Eid al-Fitr a.k.a. Aidilfitri: Its Significance and Practices
Eid al-Fitr, also known in Malaysia as Hari Raya Aidilfitri, is one of two major celebrations in Islam, the other being Eid al-Adha, or Hari Raya Aidiladha. Let’s have a look at the beginnings and significance of this Islamic celebration.
History of Eid al-Fitr
Eid al-Fitr marks the end of the Ramadan fasting month, a period of 29–30 days of fasting, from the first sighting of the crescent moon to the next. During Ramadan, it is obligatory for able-bodied adult Muslims who are not pregnant, breastfeeding or menstruating to observe a strict fast from sunrise to sunset, abstaining from all food and drinks. According to Islam, this is for the purpose of achieving taqwa, the awareness of and fear of God, as well as being a time of reflection on one’s life and actions. At the end of Ramadan, Muslims celebrate Eid al-Fitr, which translates to “Festival of Breaking the Fast”. On this day, Muslims are not permitted to fast as it is a day of celebration.
During Eid al-Fitr, Muslim communities would prepare a huge feast to be enjoyed together with friends and family. Different countries around the world have slight variations in how it is celebrated. Practices common to most countries include a large meal with relatives and neighbours, asking for forgiveness from one another, and also donations to the poor and needy prior to prayers. Many countries like Saudi Arabia, Egypt and Greece include giving small gifts of money to children as well.
In Turkey, Eid al-Fitr is known as both Şeker Bayramı and Ramazan Bayramı, or “Holiday of Sweets” and “Holiday of Ramadan” respectively. It’s easy to guess why it’s called Ramazan Bayramı; as for Şeker Bayramı, this is because children would go around the neighbourhood, wish everyone “Happy Bayram,” and receive traditional sweets and chocolates or even a small amount of money at each house they visit. Additionally, the people would organise visits to cemeteries to pay their respects to the deceased.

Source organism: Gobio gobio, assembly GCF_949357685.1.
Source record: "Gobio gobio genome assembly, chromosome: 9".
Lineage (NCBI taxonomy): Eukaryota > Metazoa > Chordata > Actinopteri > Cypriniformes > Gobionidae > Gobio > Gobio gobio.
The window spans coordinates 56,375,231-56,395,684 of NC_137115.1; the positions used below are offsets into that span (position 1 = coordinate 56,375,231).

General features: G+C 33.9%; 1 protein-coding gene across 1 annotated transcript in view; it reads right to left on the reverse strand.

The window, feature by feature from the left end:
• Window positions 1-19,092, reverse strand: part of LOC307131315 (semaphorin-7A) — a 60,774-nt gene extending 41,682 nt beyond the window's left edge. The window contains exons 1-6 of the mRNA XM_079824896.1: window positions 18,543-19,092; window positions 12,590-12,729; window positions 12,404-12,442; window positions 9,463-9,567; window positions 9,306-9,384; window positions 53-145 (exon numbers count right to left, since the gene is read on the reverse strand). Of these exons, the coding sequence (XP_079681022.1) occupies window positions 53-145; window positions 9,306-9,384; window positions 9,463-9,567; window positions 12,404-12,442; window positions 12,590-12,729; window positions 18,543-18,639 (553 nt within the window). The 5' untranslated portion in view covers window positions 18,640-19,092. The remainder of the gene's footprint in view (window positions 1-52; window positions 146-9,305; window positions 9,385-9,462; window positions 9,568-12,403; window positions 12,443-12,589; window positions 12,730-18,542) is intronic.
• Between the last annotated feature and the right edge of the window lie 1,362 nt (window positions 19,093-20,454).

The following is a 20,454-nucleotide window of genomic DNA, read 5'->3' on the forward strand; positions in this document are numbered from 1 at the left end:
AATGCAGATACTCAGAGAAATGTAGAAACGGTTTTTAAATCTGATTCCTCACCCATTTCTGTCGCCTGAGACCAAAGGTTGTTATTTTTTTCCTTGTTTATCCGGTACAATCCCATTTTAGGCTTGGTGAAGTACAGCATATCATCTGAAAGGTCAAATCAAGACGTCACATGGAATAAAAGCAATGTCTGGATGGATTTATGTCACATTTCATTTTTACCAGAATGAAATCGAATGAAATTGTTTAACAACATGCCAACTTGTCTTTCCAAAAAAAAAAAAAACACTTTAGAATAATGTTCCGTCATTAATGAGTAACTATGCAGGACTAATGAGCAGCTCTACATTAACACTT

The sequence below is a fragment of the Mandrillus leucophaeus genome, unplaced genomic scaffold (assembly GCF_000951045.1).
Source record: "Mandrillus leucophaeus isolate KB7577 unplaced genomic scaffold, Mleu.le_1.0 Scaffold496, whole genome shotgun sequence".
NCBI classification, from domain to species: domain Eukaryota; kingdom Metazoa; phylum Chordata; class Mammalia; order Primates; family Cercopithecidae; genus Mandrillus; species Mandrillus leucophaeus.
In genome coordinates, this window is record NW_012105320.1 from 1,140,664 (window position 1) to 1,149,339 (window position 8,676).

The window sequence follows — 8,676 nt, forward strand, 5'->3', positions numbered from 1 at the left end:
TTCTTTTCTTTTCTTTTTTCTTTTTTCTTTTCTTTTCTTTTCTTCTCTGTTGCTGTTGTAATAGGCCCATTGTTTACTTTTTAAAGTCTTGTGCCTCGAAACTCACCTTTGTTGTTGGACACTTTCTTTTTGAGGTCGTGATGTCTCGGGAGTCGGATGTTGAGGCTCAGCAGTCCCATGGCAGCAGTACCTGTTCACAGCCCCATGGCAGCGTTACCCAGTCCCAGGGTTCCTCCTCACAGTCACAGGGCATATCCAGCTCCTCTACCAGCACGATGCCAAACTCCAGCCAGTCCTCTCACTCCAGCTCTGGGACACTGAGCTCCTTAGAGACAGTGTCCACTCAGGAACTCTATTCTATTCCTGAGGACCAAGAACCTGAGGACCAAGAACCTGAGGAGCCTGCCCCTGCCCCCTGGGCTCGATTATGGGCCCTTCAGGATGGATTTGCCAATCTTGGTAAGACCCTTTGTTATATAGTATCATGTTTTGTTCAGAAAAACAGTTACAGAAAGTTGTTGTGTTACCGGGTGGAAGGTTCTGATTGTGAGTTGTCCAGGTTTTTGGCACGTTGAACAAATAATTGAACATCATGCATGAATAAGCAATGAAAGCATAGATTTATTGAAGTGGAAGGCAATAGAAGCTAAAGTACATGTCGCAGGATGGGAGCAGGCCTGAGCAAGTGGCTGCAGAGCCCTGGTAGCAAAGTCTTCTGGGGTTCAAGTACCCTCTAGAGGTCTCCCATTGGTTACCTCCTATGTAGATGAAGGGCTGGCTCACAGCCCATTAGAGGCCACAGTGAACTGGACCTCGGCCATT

Tunisians celebrate Eid al-Fitr by giving friends and relatives special biscuits such as baklava and ka’ak.
Similar to Turkey, Pakistan also knows Eid al-Fitr by two names: Meethi Eid and Choti Eid, which translate to “Sweet Eid” and “Small Eid” respectively. The sweets during their celebration are present at a special Eid breakfast which contain various desserts and sweets.
In the Philippines, Eid al-Fitr is known by many names: Hariraya Buka Puasa (or just Hariraya Buka, or simply Hariraya or Buka), Wakas ng Ramadan, Araw ng Raya, and Pagtatapos ng Pag-aayuno, which translate to “Holiday of Breaking the Fast,” “End of Ramadan,” “Feast Day,” and “End of Fasting” respectively. In addition to the usual celebrations, various activities like dancing and boat racing are also carried out in celebration in places with a significant Muslim population.
Two Celebrations of Eid al-Fitr in a Year?
Because Eid al-Fitr is based on the Islamic calendar, which is a lunar calendar, it is not synchronised with the Gregorian calendar which is used in most of the world. Thus, every year, Eid al-Fitr will be celebrated 11 days earlier than the previous year as the Islamic calendar only counts 354 and 355 days. This led to one time in the year 2000 when Eid al-Fitr was celebrated on 8 January 2000 as well as 28 December 2000. The next time this is expected to occur would be in the year 2033, which will see Eid al-Fitr being celebrated on 2 January 2033, followed by the next celebration on 23 December 2033.
As we celebrate Aidilfitri this year, it will be a bit different from before due to the global pandemic. The government is allowing Hari Raya celebrations, but it’s strictly limited to only the first day, as well as only up to 20 people per house, with social distancing rules in place, and no interstate travel allowed. In the meantime, be inspired by these caring companies helping out during the MCO, and see if you can help out others during this time of Ramadhan.
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